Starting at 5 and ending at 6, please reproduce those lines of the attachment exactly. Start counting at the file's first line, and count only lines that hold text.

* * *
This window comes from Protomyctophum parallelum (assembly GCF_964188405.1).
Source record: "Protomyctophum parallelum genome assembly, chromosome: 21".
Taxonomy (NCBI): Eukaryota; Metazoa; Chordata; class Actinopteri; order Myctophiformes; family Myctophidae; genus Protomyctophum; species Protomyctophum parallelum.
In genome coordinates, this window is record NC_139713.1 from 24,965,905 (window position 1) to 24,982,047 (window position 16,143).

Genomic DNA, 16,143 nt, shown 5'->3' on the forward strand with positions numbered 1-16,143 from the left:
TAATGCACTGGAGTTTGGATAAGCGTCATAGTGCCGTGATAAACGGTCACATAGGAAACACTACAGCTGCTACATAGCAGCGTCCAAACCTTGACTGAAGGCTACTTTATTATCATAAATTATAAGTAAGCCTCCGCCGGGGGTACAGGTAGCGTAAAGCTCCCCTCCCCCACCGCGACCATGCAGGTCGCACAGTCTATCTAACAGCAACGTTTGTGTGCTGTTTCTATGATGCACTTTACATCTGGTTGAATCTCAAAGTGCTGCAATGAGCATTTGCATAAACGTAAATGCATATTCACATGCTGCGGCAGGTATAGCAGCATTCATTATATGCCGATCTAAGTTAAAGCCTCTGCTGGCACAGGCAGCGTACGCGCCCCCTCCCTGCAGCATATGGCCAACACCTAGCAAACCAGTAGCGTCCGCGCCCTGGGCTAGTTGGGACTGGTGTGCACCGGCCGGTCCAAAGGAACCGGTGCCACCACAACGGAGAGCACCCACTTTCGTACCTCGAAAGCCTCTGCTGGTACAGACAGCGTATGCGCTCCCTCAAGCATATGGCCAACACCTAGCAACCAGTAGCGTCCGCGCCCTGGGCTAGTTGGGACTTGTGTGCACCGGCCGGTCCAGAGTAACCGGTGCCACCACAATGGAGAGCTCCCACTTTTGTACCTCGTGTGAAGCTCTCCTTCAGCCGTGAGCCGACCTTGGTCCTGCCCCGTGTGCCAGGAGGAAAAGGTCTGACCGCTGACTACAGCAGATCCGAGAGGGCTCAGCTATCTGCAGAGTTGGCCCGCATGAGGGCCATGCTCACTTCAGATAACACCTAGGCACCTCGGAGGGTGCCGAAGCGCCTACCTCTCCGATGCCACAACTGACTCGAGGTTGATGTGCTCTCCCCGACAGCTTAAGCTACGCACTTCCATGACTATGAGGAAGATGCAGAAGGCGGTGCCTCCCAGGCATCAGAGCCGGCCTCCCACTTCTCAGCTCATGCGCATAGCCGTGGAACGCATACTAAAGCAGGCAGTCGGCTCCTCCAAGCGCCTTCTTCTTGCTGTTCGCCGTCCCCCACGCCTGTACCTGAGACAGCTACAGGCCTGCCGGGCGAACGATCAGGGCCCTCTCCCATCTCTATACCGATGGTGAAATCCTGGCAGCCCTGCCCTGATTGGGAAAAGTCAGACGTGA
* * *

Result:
Genomic DNA, 16,143 nt, shown 5'->3' on the forward strand with positions numbered 1-16,143 from the left:
TAATGCACTGGAGTTTGGATAAGCGTCATAGTGCCGTGATAAACGGTCACATAGGAAACACTACAGCTGCTACATAGCAGCGTCCAAACCTTGACTGAAGGCTACTTTATTATCATAAATTATAAGTAAGCCTCCGCCGGGGGTACAGGTAGCGTAAAGCTCCCCTCCCCCACCGCGACCATGCAGGTCGCACAGTCTATCTAACAGCAACGTTTGTGTGCTGTTTCTATGATGCACTTTACATCTGGTTGAATCTCAAAGTGCTGCAATGAGCATTTGCATAAACGTAAATGCATATTCACATGCTGCGGCAGGTATAGCAGCATTCATTATATGCCGATCTAAGTTAAAGCCTCTGCTGGCACAGGCAGCGTACGCGCCCCCTCCCTGCAGCATATGGCCAACACCTAGCAAACCAGTAGCGTCCGCGCCCTGGGCTAGTTGGGACTGGTGTGCACCGGCCGGTCCAAAGGAACCGGTGCCACCACAACGGAGAGCACCCACTTTCGTACCTCGAAAGCCTCTGCTGGTACAGACAGCGTATGCGCTCCCTCAAGCATATGGCCAACACCTAGCAACCAGTAGCGTCCGCGCCCTGGGCTAGTTGGGACTTGTGTGCACCGGCCGGTCCAGAGTAACCGGTGCCACCACAATGGAGAGCTCCCACTTTTGTACCTCGTGTGAAGCTCTCCTTCAGCCGTGAGCCGACCTTGGTCCTGCCCCGTGTGCCAGGAGGAAAAGGTCTGACCGCTGACTACAGCAGATCCGAGAGGGCTCAGCTATCTGCAGAGTTGGCCCGCATGAGGGCCATGCTCACTTCAGATAACACCTAGGCACCTCGGAGGGTGCCGAAGCGCCTACCTCTCCGATGCCACAACTGACTCGAGGTTGATGTGCTCTCCCCGACAGCTTAAGCTACGCACTTCCATGACTATGAGGAAGATGCAGAAGGCGGTGCCTCCCAGGCATCAGAGCCGGCCTCCCACTTCTCAGCTCATGCGCATAGCCGTGGAACGCATACTAAAGCAGGCAGTCGGCTCCTCCAAGCGCCTTCTTCTTGCTGTTCGCCGTCCCCCACGCCTGTACCTGAGACAGCTACAGGCCTGCCGGGCGAACGATCAGGGCCCTCTCCCATCTCTATACCGATGGTGAAATCCTGGCAGCCCTGCCCTGATTGGGAAAAGTCAGACGTGA